Great Holes of the British Isles: 8th, Royal Troon, “Postage Stamp”

Champion golfer Gene Sarazen is probably best known for the “Shot Heard ’Round the World”—the double-eagle he scored on the 15th hole in the 1935 Masters that earned him a spot in a playoff, which he won. But if you could ask The Squire which of his career shots was the most satisfying, he just might choose the hole-in-one he made at age 71 in the 1973 Open Championship at Royal Troon in Ayrshire, Scotland, when he laced a perfect 5-iron into a gusty wind—and the hole.

“For many years, the Postage Stamp haunted me,” said Sarazen. “I feared it, so when I walked onto the tee and faced the wind, I must admit I was somewhat nervous. I selected my 5-iron as I was determined not to be short. When the crowd roared and I realized the ball was in the hole, I felt there was no better way to close the books on my tournament play than to make a hole-in-one on the Postage Stamp and call it quits.”

This wee menace of a hole has been delighting and bedeviling players ever since.

troon postage stamp
(photo by Kevin Murray)

The original Willie Fernie-designed 8th at Royal Troon played as a longer hole when it debuted in 1878. James Braid later shortened it to its current length, but that didn’t make it any easier. In the 1989 Open, Greg Norman scorched Royal Troon in his final round, shooting a blistering 64. He bogeyed just one hole. Had he not, he’d have avoided the playoff with Mark Calcavecchia, which he lost. The hole he bogeyed? The 8th. In the 1997 Open, Tiger Woods took two to get out of a bunker on this hole then three-putted his way to a triple-bogey six. In the 2016 Open, Bubba Watson did Tiger one worse after an untimely trip to the Coffin Bunker, so named both for its tight dimensions and its deadliness. On the flip side, Phil Mickelson birdied it twice in the 2016 Open; it pays to be a wizard with your wedges.

The Stats

  • Par three
  • 114–118–123 yards (shortest in Open Championship golf)
  • Five bunkers
  • Stroke Index: 18

Hole Description

The hole was originally called “Ailsa,” owing to the view you have from the tee of the Ailsa Craig. It got its current name after a golf writer described its green as “a pitching surface skimmed down to the size of a postage stamp.” The shortest hole on any of the Open Rota courses, it’s a dropshot tester that plays slightly downhill from an elevated tee, across a gully, to a green that’s cut into the side of a sandhill and guarded by two bunkers left of the green, another bunker guarding the approach in the front, and two more deep bunkers with nearly vertical faces on the right. The putting surface is barely 10 paces wide, and maybe three times that deep.

What Makes It Great

It’s the ultimate all-or-nothing hole. Hit the green and you’ll be all smiles—and enjoy well-earned bragging rights when the day is done. Miss the green, and you’ll need to be a short-game wizard to have any chance at saving par. The green is so narrow that it’s not unusual for a player to explode out of one bunker and roll straight into another. It’s not like you can play it safe off the tee, either. There’s no bail-out to be found.

How to Play It

I’m tempted to say: Close your eyes and just swing. Because if you can put all those bunkers out of your mind and make a confident swing, you’ll stand a much better chance of reaching the dance floor. But of course, that’s impossible. You’re standing on the tee, the wind is likely blowing in your face or slightly from the left, the green looks to be the size of, if not a postage stamp, maybe a baby pool—there’s no way not to see all the danger that lurks in front of you. You’re to be forgiven if you feel your muscles tighten and your heart beat a bit faster. This tiny terror of a hole is the ultimate examination of your short-iron game.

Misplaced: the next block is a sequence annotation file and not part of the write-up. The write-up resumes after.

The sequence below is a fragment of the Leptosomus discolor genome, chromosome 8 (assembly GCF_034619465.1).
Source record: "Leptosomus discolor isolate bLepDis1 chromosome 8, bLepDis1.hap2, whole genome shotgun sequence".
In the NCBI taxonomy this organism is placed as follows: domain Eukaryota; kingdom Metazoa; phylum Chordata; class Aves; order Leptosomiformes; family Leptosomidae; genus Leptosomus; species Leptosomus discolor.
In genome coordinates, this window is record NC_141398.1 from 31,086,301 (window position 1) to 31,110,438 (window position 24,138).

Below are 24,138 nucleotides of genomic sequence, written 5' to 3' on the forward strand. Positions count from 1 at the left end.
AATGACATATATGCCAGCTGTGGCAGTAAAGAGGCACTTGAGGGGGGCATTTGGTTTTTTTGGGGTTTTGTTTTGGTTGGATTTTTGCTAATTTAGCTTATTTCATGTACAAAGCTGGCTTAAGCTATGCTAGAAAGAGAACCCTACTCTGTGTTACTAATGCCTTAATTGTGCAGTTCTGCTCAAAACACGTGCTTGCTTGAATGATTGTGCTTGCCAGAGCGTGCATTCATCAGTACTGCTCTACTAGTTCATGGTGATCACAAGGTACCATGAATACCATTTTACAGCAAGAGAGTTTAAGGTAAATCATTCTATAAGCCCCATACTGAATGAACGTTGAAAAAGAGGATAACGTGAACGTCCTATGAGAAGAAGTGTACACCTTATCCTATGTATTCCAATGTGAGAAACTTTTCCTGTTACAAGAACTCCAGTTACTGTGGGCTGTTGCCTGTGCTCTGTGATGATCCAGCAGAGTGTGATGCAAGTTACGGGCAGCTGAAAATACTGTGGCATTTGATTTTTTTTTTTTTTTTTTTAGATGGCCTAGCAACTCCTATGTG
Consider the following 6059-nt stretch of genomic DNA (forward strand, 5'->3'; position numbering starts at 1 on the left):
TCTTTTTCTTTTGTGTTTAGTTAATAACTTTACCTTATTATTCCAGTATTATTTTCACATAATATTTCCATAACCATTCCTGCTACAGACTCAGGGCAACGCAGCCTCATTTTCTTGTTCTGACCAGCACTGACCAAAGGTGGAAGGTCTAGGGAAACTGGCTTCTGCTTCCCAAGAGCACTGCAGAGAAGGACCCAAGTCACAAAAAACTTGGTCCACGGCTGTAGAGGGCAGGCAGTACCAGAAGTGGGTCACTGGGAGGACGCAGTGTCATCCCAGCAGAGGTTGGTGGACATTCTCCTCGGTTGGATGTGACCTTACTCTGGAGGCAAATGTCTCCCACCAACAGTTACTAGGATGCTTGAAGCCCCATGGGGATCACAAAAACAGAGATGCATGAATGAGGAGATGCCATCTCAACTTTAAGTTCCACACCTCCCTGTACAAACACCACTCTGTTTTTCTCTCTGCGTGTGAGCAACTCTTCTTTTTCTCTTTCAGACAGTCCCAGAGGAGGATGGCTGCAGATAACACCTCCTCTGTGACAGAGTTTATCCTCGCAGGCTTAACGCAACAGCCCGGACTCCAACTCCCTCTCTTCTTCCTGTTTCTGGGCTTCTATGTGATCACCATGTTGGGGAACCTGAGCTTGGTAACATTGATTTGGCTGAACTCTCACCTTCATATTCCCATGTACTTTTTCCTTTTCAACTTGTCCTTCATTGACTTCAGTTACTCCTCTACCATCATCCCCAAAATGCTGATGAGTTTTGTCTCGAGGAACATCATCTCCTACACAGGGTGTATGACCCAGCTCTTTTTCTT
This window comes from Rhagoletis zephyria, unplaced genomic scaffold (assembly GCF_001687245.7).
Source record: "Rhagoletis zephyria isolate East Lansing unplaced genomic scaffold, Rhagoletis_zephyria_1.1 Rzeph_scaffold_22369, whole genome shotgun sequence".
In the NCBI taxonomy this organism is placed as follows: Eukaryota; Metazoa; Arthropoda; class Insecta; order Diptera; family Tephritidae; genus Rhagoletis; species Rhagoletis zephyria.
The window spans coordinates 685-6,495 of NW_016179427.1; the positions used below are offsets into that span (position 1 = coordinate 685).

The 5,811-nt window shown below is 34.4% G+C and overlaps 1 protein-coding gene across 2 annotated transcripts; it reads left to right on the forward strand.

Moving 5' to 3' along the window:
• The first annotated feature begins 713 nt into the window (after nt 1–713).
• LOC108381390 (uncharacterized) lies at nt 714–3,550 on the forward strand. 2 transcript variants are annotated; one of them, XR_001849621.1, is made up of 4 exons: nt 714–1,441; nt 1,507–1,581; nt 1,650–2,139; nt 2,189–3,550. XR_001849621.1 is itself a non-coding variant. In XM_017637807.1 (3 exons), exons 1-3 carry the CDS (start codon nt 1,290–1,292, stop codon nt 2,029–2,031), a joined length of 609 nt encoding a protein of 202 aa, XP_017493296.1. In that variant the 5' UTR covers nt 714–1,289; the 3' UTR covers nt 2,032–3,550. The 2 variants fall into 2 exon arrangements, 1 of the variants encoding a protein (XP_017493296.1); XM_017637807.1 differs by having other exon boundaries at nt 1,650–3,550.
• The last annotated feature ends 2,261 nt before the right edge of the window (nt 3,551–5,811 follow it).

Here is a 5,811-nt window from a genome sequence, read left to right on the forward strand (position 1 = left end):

To pass the test, you simply must try to take the wind out of the equation to the degree that that’s possible. And that probably means hitting a knockdown shot. If this is normally your wedge yardage, play a three-quarters 9-iron instead—with a nice, measured backswing and good acceleration through the ball. Avoid getting steep—you want this shot to have less spin, not more. Direction is everything here. You simply must hit it straight.

royal troon
(photo by Kevin Murray)

Should you fail at that, and find yourself in one of the greenside bunkers, you have a choice to make. Do you want to try to pull off a miracle, or are you going to play it safe(r)? If you decide to try to knock it close and save par, you’ll need to be something of a magician. There just isn’t much green to work with from any angle. And if you’re in one of the right-hand bunkers, you’ll be well below the putting surface; it’ll be hard to get enough height on that shot to stop the ball very quickly. Maybe you’ll get lucky and the hole will be located toward the back of the green. The safe(r) play from any bunker is almost always going to be playing the ball toward that part of the green, from which point two-putting should be possible, but not guaranteed.

Should you pull your tee shot up onto the sandhill overlooking the green, you also have a choice to make. Do you declare it lost and hit again from the tee, or steel yourself to play one of the most difficult recovery shots you are ever likely to face? Of course, there’s a third option: You could just say that the Postage Stamp licked you and head to the next tee. But what fun would that be?

Have you played Royal Troon’s “Postage Stamp?” Tell us about your experience in the comment section.